Data Visualization and D3.js Newsletter Issue 42 Weekly Data Visualization and D3.js Newsletter

Hi Friends -

Welcome to the forty-second issue of's Weekly Newsletter

Onwards to this week's links...


  • Connecting HBase / Hadoop to CartoDB to visualize millions of species
    In this guest blog, Tim Robertson describes how the Global Biodiversity Information Facility are building a dynamic density map with 0.5 billion tiles and supporting 40,000 tile updates per second using components of the CartoDB stack for their forthcoming portal. This is the first time the CartoDB stack is connected to an HBase / Hadoop backend to handle large data volumes and velocities.
  • Responsive Maps With D3
    I spent an hour this weekend updating this site to Bootstrap 3, making the site responsive (and mobile first!) by default. That means the next step is to make visualizations that can handle a browser of any size, too. Let's make maps and charts that resize automatically and work everywhere.

Data Visualization Reading and Videos

  • Choice Free JavaScript Data Visualization Library
    Anyone who has ever had to deal with the data, understand the importance of visualization. One thing to show the user a table with dozens of rows and fields, and quite another visualize this data in a form of the chart. Here a review of popular JavaScript libraries for drawing charts, that do not require Flash and can be used free of charge.
  • Visualizing The Countries That Request The Most Information From Facebook
    Facebook released a report of the requests for data by governments around the world. The report is a simple table, but I think a visualization tells the story much better. In fact 53% of the total requests came from the United States. I guess we shouldn’t be surprised given the PRISM surveillance program.
  • Tools & Techniques: the Nuts and Bolts of Designing a Color Palette
    Knowing what makes a good palette for visualization, how to find and apply good examples, or create one from scratch? In my mind the best place to start is Color Brewer. If you don’t use software that comes with the Color Brewer palettes (Adobe Photoshop, for example), using the tables can be a bit tricky. Each color has to be specified manually, and then the individual steps need to be blended (at least if you want a smooth ramp).

D3.js Reading and Videos

  • Interactive Data Visualization with D3.js Workshop - Ian Johnson
    This workshop will take you on a tour of d3’s API and get you comfortable with some of the more subtle aspects of it’s design. By the end of the workshop you will have created a couple charts, but more importantly you will have been exposed to a variety of patterns which can be utilized anywhere you have data that needs to be expressed.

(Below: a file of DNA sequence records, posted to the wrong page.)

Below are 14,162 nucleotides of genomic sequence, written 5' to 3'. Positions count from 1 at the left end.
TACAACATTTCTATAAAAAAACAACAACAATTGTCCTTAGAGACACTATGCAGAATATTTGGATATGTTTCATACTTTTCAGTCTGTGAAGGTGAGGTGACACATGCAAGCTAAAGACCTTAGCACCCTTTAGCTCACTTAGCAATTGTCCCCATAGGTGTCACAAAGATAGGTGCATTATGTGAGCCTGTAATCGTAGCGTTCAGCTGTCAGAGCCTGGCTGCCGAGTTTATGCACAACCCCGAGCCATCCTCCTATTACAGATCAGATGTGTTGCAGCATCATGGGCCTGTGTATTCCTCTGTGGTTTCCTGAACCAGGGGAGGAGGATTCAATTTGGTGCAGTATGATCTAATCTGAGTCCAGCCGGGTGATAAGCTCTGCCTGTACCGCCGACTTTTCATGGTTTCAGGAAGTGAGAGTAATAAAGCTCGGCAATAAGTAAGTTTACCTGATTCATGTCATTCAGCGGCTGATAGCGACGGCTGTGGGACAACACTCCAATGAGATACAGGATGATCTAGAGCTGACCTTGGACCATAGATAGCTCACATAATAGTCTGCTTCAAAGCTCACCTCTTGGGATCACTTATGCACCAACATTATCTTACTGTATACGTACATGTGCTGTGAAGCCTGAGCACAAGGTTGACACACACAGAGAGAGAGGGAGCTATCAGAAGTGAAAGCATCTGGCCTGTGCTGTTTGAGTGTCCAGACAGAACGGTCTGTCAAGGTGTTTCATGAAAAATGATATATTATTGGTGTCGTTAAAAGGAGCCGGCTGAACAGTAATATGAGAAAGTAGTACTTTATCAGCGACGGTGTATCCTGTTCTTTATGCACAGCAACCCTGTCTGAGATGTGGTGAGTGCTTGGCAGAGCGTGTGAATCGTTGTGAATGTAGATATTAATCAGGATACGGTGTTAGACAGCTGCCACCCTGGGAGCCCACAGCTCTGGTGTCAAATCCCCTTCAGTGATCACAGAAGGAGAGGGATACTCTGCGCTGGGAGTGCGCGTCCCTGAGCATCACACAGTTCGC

• How To Use D3 On The OpenSpending API
    OpenSpending has a built-in set of visualizations which are useful for exploring how data is structured in levels. None of them, however, are really suitable for representing spending flows. Fortunately, users of the D3.js data visualization library have given us many examples of visualizations suitable for that purpose. The purpose of this tutorial is to show how easily D3.js can be used to visualize spending flows with OpenSpending data.
  • GAMEPREZ Developer Kit
    The GAMEPREZ Developer Kit (gpdk) is a JavaScript/CoffeeScript library for creating computer games...The gpdk treats games as data-driven interactive visualizations where the "data" are game elements/entities by using the D3.js visualization library. Gamers can play games built using the gpdk in their browser without downloading any files or installing any plugins.
  • Angular.js Directives For NVD3.js
    Quickly create D3.js charts with Angular.js AngularJS directive directives for nvd3.js. The goal of this project is to allow for easier integration between nvd3.js and AngularJS.
  • JavaScript Language Advanced Tips And Tricks
    These tips and tricks are not related to any web browser or any Document Object Model (DOM), they are only general purpose tips and tricks for the JavaScript language. Some of these tricks are using a latest version of JavaScript language (v1.8) and cannot run with the Microsoft Implementation of JavaScript (v1.5). All these tricks has been tested with the Mozilla SpiderMonkey/TraceMonkey JavaScript engine (v1.8).

Hope that you had a great past week and that next week is even better!

Wishing you the best, 
Sebastian Gutierrez

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